Though manufacturers leaned heavily on the convenience of Xarelto’s dosing regimen, and that fact that patients did not have to undergo blood monitoring, experts began to question the wisdom of such an approach. The ISMP notes in its 2012 QuarterWatch report that studies had shown “peaks and troughs that could be eliminated by twice-a-day dosing.”
Peaks and troughs refer to how long it takes blood to clot. Longer peak times indicate the blood is less likely to clot, which can increase risk of excessive bleeding. Splitting the dose into two a day could potentially even out the drug’s effect on blood clotting, reducing risks for patients.
A 2015 study published in the journal Cardiology showed that the absence of blood monitoring could prove dangerous for patients. In 29 out of 46 Japanese patients given rivaroxaban for the first time, peak times were significantly longer than expected, which could indicate increased risk of bleeding. Researchers concluded that blood monitoring in patients receiving the drug would be valuable.
A second 2015 study also warned that patients over the age of 75 with atrial fibrillation had a higher risk of gastrointestinal bleeding when taking Xarelto than when taking warfarin. Researchers warned that doctors should use caution when prescribing newer anticoagulants to older people.
Types of Injuries Associated with Xarelto
By the time ISMP’s QuarterWatch 2013, Quarter 1, came out, adverse event reports for Xarelto (680) had outnumbered those of Pradaxa, a previously approved newer generation anticoagulant. The manufacturers didn’t feel the rising numbers signaled a safety issue, however.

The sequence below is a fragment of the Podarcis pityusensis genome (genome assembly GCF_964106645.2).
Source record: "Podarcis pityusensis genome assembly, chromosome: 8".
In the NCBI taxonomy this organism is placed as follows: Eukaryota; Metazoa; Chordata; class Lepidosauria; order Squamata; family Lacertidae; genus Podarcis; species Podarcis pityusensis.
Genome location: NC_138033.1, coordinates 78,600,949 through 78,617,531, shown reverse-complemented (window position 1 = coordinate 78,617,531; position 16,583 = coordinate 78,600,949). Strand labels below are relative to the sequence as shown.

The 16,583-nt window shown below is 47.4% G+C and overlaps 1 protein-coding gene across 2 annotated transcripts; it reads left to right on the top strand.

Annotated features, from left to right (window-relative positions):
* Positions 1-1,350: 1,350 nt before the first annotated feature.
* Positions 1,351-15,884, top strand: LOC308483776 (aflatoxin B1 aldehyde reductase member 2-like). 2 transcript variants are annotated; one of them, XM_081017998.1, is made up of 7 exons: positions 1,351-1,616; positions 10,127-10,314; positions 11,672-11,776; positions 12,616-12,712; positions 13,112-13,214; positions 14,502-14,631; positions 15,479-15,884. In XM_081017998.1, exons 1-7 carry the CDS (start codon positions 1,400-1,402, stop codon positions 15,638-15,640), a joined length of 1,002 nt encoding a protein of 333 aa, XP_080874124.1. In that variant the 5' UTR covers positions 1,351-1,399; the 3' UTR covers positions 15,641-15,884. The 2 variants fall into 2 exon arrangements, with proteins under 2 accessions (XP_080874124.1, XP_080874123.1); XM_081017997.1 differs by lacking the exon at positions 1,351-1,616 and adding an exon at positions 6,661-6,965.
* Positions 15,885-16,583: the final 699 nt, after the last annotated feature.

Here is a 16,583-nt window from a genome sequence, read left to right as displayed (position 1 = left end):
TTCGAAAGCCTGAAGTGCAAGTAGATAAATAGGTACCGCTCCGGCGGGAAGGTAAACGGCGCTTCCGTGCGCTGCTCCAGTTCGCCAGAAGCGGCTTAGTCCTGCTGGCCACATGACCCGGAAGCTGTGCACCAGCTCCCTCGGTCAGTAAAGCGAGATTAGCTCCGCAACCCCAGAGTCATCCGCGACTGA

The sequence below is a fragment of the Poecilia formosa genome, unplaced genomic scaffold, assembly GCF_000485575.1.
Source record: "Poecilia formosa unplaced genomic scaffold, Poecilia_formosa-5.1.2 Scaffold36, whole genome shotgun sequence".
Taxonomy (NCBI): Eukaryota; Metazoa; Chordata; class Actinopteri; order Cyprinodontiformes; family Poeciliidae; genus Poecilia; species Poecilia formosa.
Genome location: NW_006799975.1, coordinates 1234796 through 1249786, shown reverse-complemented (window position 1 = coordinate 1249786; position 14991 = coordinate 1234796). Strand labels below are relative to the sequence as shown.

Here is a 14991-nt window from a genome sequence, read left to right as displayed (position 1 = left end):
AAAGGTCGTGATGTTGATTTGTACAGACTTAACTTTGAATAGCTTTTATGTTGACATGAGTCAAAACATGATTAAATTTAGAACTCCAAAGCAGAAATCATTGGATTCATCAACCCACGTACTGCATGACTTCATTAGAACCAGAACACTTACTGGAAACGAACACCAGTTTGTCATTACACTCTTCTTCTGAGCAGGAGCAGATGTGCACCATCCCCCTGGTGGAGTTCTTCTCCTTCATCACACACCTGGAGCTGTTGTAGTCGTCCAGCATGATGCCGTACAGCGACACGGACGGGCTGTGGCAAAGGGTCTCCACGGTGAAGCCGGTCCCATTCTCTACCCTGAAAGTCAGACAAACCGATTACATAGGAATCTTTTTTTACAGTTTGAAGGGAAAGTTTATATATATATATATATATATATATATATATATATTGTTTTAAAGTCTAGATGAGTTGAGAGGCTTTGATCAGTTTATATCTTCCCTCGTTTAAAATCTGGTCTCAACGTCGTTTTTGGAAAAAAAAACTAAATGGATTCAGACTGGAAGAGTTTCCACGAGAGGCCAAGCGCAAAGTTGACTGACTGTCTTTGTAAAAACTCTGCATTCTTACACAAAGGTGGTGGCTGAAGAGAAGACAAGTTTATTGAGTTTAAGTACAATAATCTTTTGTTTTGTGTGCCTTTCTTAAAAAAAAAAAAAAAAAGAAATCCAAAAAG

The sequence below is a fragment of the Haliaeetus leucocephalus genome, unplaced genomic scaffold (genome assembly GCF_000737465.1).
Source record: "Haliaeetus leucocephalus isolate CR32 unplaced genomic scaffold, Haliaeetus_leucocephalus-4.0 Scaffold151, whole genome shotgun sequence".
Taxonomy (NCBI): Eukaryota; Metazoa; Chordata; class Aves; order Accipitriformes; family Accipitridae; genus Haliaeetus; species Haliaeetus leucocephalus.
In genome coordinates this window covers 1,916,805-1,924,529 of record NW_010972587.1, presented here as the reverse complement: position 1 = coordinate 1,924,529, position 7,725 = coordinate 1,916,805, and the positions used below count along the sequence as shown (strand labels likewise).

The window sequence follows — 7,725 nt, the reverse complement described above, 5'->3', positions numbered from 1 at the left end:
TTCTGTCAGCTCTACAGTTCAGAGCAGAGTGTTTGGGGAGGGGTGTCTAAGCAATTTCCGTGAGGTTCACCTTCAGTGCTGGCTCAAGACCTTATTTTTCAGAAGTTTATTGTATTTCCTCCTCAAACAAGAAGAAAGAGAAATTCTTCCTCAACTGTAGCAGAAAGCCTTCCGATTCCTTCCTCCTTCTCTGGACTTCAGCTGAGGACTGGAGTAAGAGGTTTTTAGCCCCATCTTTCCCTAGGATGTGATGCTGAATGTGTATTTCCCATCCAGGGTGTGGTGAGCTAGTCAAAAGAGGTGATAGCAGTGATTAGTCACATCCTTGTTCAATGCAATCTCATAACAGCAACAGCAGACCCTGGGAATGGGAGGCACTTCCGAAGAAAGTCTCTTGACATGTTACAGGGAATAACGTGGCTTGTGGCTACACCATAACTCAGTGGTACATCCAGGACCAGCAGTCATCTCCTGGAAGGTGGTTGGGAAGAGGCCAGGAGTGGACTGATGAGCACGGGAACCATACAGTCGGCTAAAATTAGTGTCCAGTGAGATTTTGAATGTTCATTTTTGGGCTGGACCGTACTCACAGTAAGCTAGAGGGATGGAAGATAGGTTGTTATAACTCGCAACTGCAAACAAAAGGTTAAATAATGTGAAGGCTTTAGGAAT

Types of injuries that may result from taking Xarelto include:
• Internal bleeding
• Gastrointestinal bleeding
• Brain hemorrhaging
• Blood clots
• Pulmonary embolism
• Deep vein thrombosis
• Heart attack
Manufacturers Face Increasing Number of Xarelto Lawsuits
Though manufacturers often advertised Xarelto as being superior to warfarin, a late 2014 study found that warfarin, Xarelto, and Pradaxa had nearly identical safety profiles when it came to bleeding risks and other side effects. These findings, paired with the fact that only warfarin has a readily available antidote, and that Xarelto’s once-daily dose doesn’t fit all, has led hundreds of patients to believe that Janssen and Bayer committed grave errors in their marketing of the drug.
As more and more people became aware of the inconsistencies, injured patients began taking their complaints to court. In December 2014, because of the growing litigation, the U.S. Judicial Panel on Multidistrict Litigation (JPML) consolidated all federal cases into one court in the Eastern District of Louisiana. Judge Eldon D. Fallen was assigned to oversee the pre-trial proceedings.
The Xarelto MDL is expected to increase efficiency in handling these cases, reduce the risk of duplicative discovery, avoid conflicting rulings, and to preserve judicial resources. Currently, more than 300 cases are pending in Louisiana.
Shortly after the JPML consolidated all federal cases, Pennsylvania organized a Xarelto mass tort in Philadelphia. All state court cases were brought together in the Philadelphia Court of Common Pleas. Nearly 200 cases are pending there.
Plaintiffs claim that not only did the manufacturers fail to provide adequate warnings about Xarelto’s potential side effects or its lack of an antidote, they also failed to conduct proper studies on the drug to ensure its safety and efficacy before releasing it on the market. Had they taken these precautions, plaintiffs assert, many lives may have been saved.
A Xarelto Lawyer Can Help
If you or a loved one suffered a blood clot or bleeding injury caused by Xarelto, the attorneys at Chaffin Luhana LLP may be able to help. We understand that manufacturers like Janssen and Bayer are responsible for making sure their products are safe before releasing them on the market. They are also responsible for making sure doctors and patients are well aware of the risks before prescribing or taking their drugs.
At Chaffin Luhana, we are well educated in Xarelto’s history and in the studies illustrating its flaws. Call today for a free and confidential case evaluation at 1-888-316-2311.